Contemplating the cost of a college education is distressing for many. And, many have questioned whether the exorbitant costs of a college education are worth it. I think it is. As I’ve tried to explain above, there are many ways to make college more affordable; it just takes some effort. And keep in mind that over a lifetime, your earnings will increase significantly with the attainment of a bachelor’s degree.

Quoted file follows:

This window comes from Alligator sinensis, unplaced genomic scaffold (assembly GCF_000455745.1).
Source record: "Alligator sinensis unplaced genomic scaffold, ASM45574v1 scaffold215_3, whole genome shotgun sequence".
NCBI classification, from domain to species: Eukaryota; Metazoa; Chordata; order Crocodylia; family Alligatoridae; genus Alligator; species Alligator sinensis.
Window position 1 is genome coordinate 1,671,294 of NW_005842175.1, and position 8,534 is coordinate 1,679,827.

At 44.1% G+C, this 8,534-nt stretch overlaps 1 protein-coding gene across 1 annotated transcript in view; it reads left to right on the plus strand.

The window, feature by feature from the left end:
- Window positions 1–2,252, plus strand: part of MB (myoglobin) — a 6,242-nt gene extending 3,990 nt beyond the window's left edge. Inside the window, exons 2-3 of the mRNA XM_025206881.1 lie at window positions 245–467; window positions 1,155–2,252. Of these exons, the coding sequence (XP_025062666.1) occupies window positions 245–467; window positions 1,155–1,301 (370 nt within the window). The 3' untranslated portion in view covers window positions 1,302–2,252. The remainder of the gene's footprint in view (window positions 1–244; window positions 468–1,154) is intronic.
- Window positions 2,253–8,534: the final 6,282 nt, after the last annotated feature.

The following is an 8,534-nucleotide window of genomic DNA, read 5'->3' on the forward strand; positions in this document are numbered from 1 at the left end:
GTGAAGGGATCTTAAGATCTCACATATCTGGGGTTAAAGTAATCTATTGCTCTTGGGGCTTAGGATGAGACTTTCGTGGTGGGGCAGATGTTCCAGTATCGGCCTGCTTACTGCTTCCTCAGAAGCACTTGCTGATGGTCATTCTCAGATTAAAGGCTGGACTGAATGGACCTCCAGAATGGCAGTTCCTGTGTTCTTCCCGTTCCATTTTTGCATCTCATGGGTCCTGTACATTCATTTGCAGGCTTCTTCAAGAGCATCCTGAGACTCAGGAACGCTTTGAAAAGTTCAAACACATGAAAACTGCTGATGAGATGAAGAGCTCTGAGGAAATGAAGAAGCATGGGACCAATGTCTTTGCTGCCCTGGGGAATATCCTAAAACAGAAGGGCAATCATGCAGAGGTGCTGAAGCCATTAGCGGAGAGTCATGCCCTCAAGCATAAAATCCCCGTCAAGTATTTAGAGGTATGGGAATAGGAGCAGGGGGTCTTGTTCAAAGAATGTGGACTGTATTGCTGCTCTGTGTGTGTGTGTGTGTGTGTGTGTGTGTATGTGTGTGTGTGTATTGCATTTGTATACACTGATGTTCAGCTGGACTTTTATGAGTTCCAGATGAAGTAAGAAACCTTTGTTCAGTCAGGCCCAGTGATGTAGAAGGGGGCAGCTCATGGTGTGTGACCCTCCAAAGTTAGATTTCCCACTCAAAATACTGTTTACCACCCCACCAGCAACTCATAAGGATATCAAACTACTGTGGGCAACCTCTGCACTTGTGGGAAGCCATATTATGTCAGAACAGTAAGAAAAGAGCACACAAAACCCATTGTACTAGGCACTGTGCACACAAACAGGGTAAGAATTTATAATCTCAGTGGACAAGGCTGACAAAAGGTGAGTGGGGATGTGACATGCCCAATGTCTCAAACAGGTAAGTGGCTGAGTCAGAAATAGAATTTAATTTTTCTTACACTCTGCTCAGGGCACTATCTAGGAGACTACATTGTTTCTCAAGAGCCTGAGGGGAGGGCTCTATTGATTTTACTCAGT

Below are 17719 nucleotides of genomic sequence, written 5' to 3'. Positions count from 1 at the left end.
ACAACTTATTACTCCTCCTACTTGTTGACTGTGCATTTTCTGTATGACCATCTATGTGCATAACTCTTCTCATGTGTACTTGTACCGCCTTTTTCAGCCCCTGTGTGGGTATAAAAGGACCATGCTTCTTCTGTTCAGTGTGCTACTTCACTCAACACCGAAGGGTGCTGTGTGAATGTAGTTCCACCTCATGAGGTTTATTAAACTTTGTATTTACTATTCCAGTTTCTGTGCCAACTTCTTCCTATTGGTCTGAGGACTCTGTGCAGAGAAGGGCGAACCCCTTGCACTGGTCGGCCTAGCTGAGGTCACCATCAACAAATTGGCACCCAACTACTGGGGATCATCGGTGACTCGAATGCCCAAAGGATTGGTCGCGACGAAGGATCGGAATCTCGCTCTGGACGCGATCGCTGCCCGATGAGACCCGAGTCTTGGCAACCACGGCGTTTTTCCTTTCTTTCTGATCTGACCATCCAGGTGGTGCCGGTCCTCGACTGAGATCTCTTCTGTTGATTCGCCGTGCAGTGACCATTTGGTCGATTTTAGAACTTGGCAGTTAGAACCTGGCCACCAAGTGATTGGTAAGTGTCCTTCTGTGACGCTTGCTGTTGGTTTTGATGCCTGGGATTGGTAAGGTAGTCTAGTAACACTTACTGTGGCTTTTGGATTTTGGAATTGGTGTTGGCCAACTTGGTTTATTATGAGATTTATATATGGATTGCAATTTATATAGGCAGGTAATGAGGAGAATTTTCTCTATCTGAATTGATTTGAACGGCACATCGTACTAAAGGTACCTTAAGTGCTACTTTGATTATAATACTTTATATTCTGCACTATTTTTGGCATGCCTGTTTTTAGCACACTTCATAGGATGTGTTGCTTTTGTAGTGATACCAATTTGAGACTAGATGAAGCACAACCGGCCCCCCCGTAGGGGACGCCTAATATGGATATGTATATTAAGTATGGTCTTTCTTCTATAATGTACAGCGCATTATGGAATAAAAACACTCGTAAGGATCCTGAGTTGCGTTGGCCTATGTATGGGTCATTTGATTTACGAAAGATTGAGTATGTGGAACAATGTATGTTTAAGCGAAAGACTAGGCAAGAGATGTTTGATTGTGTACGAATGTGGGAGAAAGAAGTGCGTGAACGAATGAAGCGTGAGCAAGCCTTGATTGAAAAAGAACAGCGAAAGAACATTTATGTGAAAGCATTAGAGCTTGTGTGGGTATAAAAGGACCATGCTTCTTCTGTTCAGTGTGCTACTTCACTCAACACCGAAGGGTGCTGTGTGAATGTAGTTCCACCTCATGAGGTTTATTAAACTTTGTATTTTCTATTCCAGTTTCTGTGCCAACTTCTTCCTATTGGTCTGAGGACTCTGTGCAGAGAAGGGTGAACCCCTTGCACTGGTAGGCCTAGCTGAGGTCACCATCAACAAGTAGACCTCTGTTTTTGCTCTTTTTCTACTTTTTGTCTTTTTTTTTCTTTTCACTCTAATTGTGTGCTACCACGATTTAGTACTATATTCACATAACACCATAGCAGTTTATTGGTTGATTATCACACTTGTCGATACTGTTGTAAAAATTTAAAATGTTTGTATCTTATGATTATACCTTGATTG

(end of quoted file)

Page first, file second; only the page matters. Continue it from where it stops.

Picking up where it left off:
Adrienne Leinwand Maslin recently retired from a 45-year career in higher education administration. She has worked at public and private institutions, urban and rural, large and small, and two-year and four-year, and is Dean Emerita at Middlesex Community College. She has held positions in admissions, affirmative action, president’s office, human resources, academic affairs, and student affairs. Maslin has a BA from the University of Vermont, an MEd from Boston University, and a PhD from the University of Oregon. She is presently creating a TV/web-based series on life skills and social issues for 9-12 year olds believing that the more familiar youngsters are with important social issues the easier their transition to college and adulthood will be. Information about this series as well as contact information can be found at www.shesroxanne.com.